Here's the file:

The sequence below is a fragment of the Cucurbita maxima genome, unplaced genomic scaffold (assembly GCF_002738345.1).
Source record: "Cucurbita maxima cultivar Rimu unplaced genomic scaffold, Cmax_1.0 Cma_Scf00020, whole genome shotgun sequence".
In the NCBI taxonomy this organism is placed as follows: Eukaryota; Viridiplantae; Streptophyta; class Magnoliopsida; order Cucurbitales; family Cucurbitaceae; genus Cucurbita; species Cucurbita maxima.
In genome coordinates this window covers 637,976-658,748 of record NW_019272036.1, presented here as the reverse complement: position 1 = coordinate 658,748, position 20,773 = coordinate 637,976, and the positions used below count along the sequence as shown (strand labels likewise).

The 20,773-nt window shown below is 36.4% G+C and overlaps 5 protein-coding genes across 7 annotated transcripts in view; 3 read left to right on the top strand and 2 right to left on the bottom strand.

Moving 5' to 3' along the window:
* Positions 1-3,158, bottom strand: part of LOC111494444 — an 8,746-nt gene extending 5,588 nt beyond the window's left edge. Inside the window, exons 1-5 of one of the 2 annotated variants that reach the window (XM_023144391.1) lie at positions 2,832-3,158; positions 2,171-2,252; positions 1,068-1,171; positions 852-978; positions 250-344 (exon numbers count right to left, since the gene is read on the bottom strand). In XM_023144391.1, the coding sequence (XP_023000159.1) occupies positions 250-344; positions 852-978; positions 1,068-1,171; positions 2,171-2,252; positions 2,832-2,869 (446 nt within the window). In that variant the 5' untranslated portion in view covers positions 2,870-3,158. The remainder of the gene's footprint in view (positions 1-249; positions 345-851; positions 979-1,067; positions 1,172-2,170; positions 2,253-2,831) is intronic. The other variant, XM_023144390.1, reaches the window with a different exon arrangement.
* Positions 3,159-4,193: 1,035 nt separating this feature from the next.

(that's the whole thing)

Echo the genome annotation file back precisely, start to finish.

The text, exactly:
The sequence below is a fragment of the Cucurbita maxima genome, unplaced genomic scaffold (assembly GCF_002738345.1).
Source record: "Cucurbita maxima cultivar Rimu unplaced genomic scaffold, Cmax_1.0 Cma_Scf00020, whole genome shotgun sequence".
In the NCBI taxonomy this organism is placed as follows: Eukaryota; Viridiplantae; Streptophyta; class Magnoliopsida; order Cucurbitales; family Cucurbitaceae; genus Cucurbita; species Cucurbita maxima.
In genome coordinates this window covers 637,976-658,748 of record NW_019272036.1, presented here as the reverse complement: position 1 = coordinate 658,748, position 20,773 = coordinate 637,976, and the positions used below count along the sequence as shown (strand labels likewise).

The 20,773-nt window shown below is 36.4% G+C and overlaps 5 protein-coding genes across 7 annotated transcripts in view; 3 read left to right on the top strand and 2 right to left on the bottom strand.

Moving 5' to 3' along the window:
* Positions 1-3,158, bottom strand: part of LOC111494444 — an 8,746-nt gene extending 5,588 nt beyond the window's left edge. Inside the window, exons 1-5 of one of the 2 annotated variants that reach the window (XM_023144391.1) lie at positions 2,832-3,158; positions 2,171-2,252; positions 1,068-1,171; positions 852-978; positions 250-344 (exon numbers count right to left, since the gene is read on the bottom strand). In XM_023144391.1, the coding sequence (XP_023000159.1) occupies positions 250-344; positions 852-978; positions 1,068-1,171; positions 2,171-2,252; positions 2,832-2,869 (446 nt within the window). In that variant the 5' untranslated portion in view covers positions 2,870-3,158. The remainder of the gene's footprint in view (positions 1-249; positions 345-851; positions 979-1,067; positions 1,172-2,170; positions 2,253-2,831) is intronic. The other variant, XM_023144390.1, reaches the window with a different exon arrangement.
* Positions 3,159-4,193: 1,035 nt separating this feature from the next.